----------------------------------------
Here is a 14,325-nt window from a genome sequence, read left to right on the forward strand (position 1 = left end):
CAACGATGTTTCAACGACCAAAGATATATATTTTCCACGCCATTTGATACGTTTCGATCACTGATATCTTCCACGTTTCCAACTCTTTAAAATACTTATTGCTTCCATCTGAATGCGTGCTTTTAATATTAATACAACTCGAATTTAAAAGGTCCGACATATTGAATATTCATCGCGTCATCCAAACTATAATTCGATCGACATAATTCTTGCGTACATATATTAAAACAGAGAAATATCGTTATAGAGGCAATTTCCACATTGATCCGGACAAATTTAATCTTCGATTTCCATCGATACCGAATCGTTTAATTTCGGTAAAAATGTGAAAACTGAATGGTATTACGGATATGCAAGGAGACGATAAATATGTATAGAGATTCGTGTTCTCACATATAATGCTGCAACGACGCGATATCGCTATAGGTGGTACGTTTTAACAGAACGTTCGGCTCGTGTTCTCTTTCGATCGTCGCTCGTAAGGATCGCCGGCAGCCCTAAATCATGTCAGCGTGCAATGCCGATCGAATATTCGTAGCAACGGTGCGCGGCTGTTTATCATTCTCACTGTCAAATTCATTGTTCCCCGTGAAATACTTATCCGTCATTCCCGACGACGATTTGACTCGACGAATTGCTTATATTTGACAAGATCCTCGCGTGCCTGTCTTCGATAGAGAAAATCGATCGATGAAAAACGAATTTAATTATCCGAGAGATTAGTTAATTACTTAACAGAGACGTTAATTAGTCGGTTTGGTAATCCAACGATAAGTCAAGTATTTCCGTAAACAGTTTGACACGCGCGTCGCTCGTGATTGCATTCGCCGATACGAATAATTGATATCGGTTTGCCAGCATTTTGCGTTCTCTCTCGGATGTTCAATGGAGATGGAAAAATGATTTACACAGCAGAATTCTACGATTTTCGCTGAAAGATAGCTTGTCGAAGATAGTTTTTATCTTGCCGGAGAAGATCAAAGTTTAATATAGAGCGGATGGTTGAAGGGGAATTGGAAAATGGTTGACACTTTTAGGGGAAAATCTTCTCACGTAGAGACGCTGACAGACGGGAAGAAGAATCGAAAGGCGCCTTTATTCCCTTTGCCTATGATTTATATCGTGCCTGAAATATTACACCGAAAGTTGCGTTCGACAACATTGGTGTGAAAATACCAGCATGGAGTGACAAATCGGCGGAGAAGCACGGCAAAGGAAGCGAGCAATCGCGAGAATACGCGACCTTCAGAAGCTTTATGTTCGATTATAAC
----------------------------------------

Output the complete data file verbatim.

Here is a 14,325-nt window from a genome sequence, read left to right on the forward strand (position 1 = left end):
CAACGATGTTTCAACGACCAAAGATATATATTTTCCACGCCATTTGATACGTTTCGATCACTGATATCTTCCACGTTTCCAACTCTTTAAAATACTTATTGCTTCCATCTGAATGCGTGCTTTTAATATTAATACAACTCGAATTTAAAAGGTCCGACATATTGAATATTCATCGCGTCATCCAAACTATAATTCGATCGACATAATTCTTGCGTACATATATTAAAACAGAGAAATATCGTTATAGAGGCAATTTCCACATTGATCCGGACAAATTTAATCTTCGATTTCCATCGATACCGAATCGTTTAATTTCGGTAAAAATGTGAAAACTGAATGGTATTACGGATATGCAAGGAGACGATAAATATGTATAGAGATTCGTGTTCTCACATATAATGCTGCAACGACGCGATATCGCTATAGGTGGTACGTTTTAACAGAACGTTCGGCTCGTGTTCTCTTTCGATCGTCGCTCGTAAGGATCGCCGGCAGCCCTAAATCATGTCAGCGTGCAATGCCGATCGAATATTCGTAGCAACGGTGCGCGGCTGTTTATCATTCTCACTGTCAAATTCATTGTTCCCCGTGAAATACTTATCCGTCATTCCCGACGACGATTTGACTCGACGAATTGCTTATATTTGACAAGATCCTCGCGTGCCTGTCTTCGATAGAGAAAATCGATCGATGAAAAACGAATTTAATTATCCGAGAGATTAGTTAATTACTTAACAGAGACGTTAATTAGTCGGTTTGGTAATCCAACGATAAGTCAAGTATTTCCGTAAACAGTTTGACACGCGCGTCGCTCGTGATTGCATTCGCCGATACGAATAATTGATATCGGTTTGCCAGCATTTTGCGTTCTCTCTCGGATGTTCAATGGAGATGGAAAAATGATTTACACAGCAGAATTCTACGATTTTCGCTGAAAGATAGCTTGTCGAAGATAGTTTTTATCTTGCCGGAGAAGATCAAAGTTTAATATAGAGCGGATGGTTGAAGGGGAATTGGAAAATGGTTGACACTTTTAGGGGAAAATCTTCTCACGTAGAGACGCTGACAGACGGGAAGAAGAATCGAAAGGCGCCTTTATTCCCTTTGCCTATGATTTATATCGTGCCTGAAATATTACACCGAAAGTTGCGTTCGACAACATTGGTGTGAAAATACCAGCATGGAGTGACAAATCGGCGGAGAAGCACGGCAAAGGAAGCGAGCAATCGCGAGAATACGCGACCTTCAGAAGCTTTATGTTCGATTATAAC